To the Daily:
"Talk to Us," (TTU) the theatre
troupe which performed as part of
the University's Summer Orienta-
tion Diversity Program, has re-
ceived a great deal of publicity in
the past two weeks. TTU is a the-
atre troupe which creates theatre
experiences addressing issues of so-
cial concern. Founded last year by
the Housing Division and Hillel,
the troupe has already received nu-
merous awards.
TTU utilizes experimental, inter-
active theatre techniques which be-
came popular in the 1960's to
prompt people to think about diffi-
cult issues. Last year, the troupe
developed a series of 37 issue-re-
lated scenes in conjunction with
,various student service groups on
campus. The scenes "freeze" at a
specific dramatic point in the ac-
tion; the characters then face the
audience and a discussion ensues.
The scenes are typical of what a
student might hear in a residence
hall lounge or the library; but with
TTU, the audience gets to question
these people, to challenge their
bigotry and prejudices.
The program is particularly com-
pelling because it is student-written
and therefore speaks to the "day-to-
day" experiences of students. It is
not an academic, intellectual
presentation; it is the troupe's in-
tent to make people feel, to present

the "human" side. They don't just
hear for the hundredth time that
"prejudice is bad;" but they see a
young man being called "faggot" -
not only do they see them, but they
get to interact with them. In the
safe arena of theatre, a TTU perfor-
mance first allows the audience to
grapple with their own beliefs and
values; and then to experience an
"artistic" piece which strikes even
deeper chords, moving people to-
ward understanding and compassion.
One of the great strengths of
TTU is its tremendous flexibility:
the troupe tailors "shows" to meet
the needs of particular groups. TTU
has performed for such groups as
Kappa Kappa Gamma, LaGROC,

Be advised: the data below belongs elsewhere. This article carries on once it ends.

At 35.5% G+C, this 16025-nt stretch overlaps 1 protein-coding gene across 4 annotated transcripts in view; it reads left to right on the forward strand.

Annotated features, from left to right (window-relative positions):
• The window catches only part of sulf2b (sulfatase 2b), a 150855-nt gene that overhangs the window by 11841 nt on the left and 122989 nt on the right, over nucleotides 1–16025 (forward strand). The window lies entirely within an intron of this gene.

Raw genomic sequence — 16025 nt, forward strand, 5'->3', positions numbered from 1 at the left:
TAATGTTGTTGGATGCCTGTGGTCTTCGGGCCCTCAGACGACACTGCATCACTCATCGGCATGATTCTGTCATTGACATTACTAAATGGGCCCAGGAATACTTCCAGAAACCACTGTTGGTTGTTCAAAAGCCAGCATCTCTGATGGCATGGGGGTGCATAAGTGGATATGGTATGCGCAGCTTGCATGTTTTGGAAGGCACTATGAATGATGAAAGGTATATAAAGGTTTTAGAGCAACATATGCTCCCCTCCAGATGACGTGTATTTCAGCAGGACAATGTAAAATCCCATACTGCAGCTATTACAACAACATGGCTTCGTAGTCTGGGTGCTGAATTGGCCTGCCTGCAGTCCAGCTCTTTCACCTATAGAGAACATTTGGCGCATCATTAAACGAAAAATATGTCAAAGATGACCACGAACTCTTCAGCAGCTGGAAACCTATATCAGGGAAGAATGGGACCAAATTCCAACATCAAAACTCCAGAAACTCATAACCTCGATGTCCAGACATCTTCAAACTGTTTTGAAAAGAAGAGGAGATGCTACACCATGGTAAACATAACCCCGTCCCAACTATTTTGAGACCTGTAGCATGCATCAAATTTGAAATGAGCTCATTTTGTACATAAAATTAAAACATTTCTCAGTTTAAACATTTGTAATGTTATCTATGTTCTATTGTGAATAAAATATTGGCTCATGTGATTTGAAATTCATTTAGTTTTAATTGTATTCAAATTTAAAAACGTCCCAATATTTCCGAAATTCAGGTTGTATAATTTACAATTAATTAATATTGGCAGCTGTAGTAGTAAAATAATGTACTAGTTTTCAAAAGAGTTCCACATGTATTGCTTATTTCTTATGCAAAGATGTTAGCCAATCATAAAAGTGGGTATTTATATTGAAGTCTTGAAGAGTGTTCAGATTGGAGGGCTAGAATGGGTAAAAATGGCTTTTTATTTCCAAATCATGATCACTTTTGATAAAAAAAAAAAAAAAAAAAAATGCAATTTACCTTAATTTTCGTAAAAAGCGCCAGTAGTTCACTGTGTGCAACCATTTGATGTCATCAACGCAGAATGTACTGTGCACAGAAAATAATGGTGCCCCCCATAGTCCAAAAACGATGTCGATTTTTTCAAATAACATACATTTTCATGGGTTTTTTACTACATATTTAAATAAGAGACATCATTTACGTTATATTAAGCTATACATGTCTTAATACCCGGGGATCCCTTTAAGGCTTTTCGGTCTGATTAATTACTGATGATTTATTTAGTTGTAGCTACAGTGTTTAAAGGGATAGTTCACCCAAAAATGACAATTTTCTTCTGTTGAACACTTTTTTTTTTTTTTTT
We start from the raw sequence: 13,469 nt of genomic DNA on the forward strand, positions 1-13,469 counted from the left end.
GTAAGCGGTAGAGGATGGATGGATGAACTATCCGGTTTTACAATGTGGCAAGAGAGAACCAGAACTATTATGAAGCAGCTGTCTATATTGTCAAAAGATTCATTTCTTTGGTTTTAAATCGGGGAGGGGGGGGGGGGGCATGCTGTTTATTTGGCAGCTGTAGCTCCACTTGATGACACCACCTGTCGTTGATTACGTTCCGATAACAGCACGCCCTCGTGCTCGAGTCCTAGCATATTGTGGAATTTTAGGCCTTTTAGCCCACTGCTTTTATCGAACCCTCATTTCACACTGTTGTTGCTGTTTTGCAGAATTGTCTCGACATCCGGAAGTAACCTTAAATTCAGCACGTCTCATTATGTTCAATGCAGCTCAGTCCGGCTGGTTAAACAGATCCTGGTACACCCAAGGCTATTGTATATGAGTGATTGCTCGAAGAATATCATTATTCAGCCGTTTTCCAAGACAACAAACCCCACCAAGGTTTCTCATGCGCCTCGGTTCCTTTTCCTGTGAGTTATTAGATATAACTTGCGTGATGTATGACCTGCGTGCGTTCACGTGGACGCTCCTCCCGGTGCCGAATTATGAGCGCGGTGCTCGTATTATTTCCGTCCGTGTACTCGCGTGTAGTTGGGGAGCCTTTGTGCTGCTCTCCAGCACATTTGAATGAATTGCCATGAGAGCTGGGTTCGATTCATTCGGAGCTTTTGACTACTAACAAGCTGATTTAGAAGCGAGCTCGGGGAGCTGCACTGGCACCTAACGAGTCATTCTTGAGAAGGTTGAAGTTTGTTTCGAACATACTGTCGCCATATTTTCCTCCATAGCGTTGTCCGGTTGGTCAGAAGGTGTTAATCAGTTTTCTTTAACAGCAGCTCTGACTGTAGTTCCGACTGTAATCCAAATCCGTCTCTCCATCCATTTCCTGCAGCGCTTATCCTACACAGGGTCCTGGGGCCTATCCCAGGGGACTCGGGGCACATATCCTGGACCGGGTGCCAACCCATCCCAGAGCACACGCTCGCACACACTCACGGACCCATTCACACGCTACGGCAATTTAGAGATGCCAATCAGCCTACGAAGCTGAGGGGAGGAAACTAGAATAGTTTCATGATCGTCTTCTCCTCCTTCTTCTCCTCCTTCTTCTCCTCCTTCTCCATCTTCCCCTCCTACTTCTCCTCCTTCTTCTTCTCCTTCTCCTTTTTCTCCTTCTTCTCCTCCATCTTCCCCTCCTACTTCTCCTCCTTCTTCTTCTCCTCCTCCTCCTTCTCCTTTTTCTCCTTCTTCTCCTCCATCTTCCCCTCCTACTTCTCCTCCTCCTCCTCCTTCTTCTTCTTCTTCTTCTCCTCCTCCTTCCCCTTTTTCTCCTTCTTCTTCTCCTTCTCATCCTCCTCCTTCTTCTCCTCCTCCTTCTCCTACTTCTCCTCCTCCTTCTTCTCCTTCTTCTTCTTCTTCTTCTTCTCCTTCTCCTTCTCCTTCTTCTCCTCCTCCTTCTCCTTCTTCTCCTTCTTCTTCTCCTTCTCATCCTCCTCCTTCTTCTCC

and a Chicago Hillel conference,
covering topics such as sexism,
anti-Semitism, racism, sexual as-
sault, and homophobia. Since TTU
creates experiences at the request of
University groups, TTU is truly a
"responsive" organization, working
with the community to better the
-Talk To Us
-August 3
Send letters to 420 Maynard, AA
MI 48109. Our summer deadline
for a letter is Wednesday; readers
are welcome to either mail or
bring in their letters.

- Isn't freedom of expressing
one's opinion the accepted right of
every individual in the civilized
" Who gives the right to the
Saudi government to gun down and
beat people who express their hatred
for the treatment of Palestinians by
the Israeli government?
- Does anyone who condemns the
United States' unconditional sup-
port for Israel deserve to be killed?
- Does anyone who condemns the
Soviet Union for invading
Afghanistan and killing tens of
thousands of Afghans deserve to be

The Saudi Arabian government,
who has taken control over the
country without any election, con-
stitution, or a parliament, cannot be
expected to respect the basic human
rights. Only the cry of conscience
people of the world can put a stop
to the brutal actions of such gov-
ernments. But let's hope that those
who do believe in freedom of
speech as a basic human right, and
are so proud of their country and
constitution for that reason, would
believe in it for other people as
well, and would allow others to
have what they want themselves.
-Ahmad Mahmoud
July 25

Back to Top

© 2021 Regents of the University of Michigan